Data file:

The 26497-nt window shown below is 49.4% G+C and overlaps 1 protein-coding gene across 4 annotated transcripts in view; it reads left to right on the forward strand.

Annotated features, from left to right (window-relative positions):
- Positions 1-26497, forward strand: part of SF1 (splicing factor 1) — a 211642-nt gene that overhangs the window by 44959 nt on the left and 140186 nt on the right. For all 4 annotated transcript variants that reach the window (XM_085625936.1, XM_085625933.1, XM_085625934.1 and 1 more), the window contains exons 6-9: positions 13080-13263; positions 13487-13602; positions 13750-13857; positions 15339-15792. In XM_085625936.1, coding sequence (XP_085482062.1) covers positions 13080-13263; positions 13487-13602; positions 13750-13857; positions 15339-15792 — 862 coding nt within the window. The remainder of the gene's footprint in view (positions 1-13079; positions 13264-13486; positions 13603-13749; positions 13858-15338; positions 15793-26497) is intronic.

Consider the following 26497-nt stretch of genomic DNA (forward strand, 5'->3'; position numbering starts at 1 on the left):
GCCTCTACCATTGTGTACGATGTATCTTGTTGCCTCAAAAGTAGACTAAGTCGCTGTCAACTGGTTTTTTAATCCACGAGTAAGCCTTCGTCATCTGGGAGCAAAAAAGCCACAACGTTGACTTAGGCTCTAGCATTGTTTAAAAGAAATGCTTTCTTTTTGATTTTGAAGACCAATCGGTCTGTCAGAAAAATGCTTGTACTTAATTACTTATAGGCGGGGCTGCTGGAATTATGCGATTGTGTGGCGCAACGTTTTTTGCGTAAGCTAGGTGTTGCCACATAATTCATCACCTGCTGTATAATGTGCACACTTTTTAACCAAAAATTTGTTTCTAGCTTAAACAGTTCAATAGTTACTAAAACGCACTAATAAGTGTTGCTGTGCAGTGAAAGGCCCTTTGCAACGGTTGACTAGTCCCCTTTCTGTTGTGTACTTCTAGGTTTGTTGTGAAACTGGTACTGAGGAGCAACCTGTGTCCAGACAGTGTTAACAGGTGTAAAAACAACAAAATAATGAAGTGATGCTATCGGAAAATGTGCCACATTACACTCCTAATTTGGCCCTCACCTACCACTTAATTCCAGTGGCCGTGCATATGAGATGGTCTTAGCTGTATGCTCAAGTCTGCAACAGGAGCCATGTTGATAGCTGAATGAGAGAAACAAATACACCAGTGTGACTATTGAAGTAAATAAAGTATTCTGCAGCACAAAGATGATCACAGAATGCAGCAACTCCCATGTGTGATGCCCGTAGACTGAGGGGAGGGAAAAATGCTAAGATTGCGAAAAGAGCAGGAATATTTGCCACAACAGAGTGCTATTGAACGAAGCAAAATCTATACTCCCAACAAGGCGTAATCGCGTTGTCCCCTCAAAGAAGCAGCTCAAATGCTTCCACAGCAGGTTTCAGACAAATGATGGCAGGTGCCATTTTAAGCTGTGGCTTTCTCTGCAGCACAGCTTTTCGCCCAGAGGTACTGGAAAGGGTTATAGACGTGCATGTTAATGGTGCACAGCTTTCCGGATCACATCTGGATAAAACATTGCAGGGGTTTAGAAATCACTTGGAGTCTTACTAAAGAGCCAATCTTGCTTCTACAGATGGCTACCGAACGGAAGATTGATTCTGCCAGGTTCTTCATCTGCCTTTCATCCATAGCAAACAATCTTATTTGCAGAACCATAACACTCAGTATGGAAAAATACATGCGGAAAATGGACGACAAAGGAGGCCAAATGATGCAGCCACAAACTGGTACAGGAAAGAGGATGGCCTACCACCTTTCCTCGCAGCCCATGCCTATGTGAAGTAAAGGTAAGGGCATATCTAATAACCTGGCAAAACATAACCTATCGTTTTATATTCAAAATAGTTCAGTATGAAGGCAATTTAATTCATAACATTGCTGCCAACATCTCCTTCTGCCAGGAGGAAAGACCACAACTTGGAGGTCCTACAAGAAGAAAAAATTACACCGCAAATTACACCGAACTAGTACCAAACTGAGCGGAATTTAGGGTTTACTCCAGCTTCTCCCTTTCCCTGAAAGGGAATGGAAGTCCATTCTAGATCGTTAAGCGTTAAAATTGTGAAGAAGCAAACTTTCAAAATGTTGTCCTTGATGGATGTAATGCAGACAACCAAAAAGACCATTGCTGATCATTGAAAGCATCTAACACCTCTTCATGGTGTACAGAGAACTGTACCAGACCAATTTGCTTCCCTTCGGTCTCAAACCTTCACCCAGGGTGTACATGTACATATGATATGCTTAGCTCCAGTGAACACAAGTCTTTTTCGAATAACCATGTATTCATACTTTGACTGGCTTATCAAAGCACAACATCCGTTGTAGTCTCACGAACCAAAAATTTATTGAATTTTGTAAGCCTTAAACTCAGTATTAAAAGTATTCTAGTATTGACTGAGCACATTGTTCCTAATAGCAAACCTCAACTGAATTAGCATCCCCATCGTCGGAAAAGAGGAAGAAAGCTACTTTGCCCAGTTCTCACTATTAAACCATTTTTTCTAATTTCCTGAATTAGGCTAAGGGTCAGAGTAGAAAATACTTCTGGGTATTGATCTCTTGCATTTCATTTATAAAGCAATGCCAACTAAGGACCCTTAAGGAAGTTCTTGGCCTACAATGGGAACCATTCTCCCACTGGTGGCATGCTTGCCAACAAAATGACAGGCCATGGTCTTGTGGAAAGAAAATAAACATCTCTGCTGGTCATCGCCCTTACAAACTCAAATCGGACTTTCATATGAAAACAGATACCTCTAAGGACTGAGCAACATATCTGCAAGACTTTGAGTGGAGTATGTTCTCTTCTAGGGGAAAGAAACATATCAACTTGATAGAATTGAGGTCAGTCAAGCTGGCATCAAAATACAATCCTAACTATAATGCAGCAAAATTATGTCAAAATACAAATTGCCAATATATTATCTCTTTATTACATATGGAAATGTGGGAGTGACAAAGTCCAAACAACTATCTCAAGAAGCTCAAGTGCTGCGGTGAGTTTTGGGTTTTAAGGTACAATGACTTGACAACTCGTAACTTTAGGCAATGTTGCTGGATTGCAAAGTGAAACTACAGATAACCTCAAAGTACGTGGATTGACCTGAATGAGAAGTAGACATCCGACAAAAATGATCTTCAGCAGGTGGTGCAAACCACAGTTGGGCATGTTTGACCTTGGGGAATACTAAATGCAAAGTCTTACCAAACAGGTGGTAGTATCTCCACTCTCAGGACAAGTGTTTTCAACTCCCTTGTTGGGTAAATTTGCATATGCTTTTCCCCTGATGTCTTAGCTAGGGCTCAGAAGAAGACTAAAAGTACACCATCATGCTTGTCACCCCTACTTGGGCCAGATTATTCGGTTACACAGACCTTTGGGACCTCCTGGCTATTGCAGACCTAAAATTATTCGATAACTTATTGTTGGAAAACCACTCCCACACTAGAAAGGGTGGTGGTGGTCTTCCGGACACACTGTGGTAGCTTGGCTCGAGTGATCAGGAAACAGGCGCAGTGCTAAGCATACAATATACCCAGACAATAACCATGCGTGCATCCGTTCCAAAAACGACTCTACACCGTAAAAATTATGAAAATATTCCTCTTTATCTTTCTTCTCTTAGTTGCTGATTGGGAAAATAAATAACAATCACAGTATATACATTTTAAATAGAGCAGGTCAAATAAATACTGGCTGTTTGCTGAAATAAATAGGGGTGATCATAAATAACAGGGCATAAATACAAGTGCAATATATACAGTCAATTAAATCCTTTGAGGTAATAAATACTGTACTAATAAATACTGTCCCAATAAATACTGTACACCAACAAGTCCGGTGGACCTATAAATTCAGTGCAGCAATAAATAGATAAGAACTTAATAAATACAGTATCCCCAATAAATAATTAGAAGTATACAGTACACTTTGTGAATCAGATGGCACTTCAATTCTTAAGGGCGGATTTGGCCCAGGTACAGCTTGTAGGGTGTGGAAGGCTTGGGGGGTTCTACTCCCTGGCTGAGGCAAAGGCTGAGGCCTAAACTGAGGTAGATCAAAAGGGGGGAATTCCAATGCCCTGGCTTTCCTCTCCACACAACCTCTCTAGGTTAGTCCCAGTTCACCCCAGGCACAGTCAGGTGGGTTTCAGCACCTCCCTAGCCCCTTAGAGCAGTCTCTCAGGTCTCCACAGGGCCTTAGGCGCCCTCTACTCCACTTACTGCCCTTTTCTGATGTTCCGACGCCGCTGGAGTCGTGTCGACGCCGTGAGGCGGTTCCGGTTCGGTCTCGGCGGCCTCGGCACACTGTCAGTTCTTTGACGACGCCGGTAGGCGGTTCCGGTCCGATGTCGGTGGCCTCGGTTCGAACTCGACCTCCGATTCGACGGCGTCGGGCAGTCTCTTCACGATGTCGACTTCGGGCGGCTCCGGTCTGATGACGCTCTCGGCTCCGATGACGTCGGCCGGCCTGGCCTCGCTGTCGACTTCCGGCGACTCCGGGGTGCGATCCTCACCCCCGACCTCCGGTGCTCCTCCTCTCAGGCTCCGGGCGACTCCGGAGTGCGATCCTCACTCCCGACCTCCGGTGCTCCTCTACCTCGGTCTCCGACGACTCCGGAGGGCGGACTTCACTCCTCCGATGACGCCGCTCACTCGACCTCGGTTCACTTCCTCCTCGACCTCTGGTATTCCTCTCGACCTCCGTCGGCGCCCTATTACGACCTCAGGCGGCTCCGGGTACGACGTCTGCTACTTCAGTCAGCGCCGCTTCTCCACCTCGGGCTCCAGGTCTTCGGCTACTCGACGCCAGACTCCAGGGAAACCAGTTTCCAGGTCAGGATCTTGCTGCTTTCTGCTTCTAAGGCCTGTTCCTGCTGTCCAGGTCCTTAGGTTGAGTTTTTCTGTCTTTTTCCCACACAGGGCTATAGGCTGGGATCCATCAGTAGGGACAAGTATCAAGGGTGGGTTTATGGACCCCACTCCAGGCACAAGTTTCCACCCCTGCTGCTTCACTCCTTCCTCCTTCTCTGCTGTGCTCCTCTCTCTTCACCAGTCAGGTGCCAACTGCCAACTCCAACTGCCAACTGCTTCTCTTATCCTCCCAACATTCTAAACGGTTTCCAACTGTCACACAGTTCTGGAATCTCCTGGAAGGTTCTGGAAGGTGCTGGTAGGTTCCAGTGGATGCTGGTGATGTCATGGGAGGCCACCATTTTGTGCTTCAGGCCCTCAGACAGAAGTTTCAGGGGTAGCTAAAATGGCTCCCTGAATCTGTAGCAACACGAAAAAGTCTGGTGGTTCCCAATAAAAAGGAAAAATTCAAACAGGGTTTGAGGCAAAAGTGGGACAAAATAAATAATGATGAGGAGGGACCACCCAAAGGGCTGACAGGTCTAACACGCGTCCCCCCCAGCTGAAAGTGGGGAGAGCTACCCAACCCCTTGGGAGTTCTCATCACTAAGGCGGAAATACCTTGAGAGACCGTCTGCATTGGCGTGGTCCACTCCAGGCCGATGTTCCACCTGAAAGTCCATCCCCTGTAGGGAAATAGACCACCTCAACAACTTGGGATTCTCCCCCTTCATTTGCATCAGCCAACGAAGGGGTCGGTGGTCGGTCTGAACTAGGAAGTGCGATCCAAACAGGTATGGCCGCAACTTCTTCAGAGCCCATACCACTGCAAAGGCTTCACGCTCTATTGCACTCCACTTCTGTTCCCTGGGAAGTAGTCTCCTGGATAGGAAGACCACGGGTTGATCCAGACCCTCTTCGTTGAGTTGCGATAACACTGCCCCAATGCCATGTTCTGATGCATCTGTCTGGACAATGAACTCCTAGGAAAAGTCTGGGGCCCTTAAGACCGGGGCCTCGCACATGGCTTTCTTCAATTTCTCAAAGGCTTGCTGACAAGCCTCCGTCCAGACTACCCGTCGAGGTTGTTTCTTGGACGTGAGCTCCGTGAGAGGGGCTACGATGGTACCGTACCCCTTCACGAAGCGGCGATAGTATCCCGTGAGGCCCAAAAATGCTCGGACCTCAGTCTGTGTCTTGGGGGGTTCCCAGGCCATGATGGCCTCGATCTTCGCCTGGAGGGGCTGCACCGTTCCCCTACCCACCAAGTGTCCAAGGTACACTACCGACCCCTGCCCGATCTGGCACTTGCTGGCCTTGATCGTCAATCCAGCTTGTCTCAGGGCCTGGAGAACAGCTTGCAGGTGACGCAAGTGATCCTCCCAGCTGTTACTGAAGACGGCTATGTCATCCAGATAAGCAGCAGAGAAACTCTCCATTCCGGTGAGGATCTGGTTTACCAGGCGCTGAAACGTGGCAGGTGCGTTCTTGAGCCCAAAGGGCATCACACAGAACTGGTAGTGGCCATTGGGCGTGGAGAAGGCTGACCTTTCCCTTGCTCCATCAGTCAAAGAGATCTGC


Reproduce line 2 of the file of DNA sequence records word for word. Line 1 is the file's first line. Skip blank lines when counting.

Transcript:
Annotated features, from left to right (window-relative positions):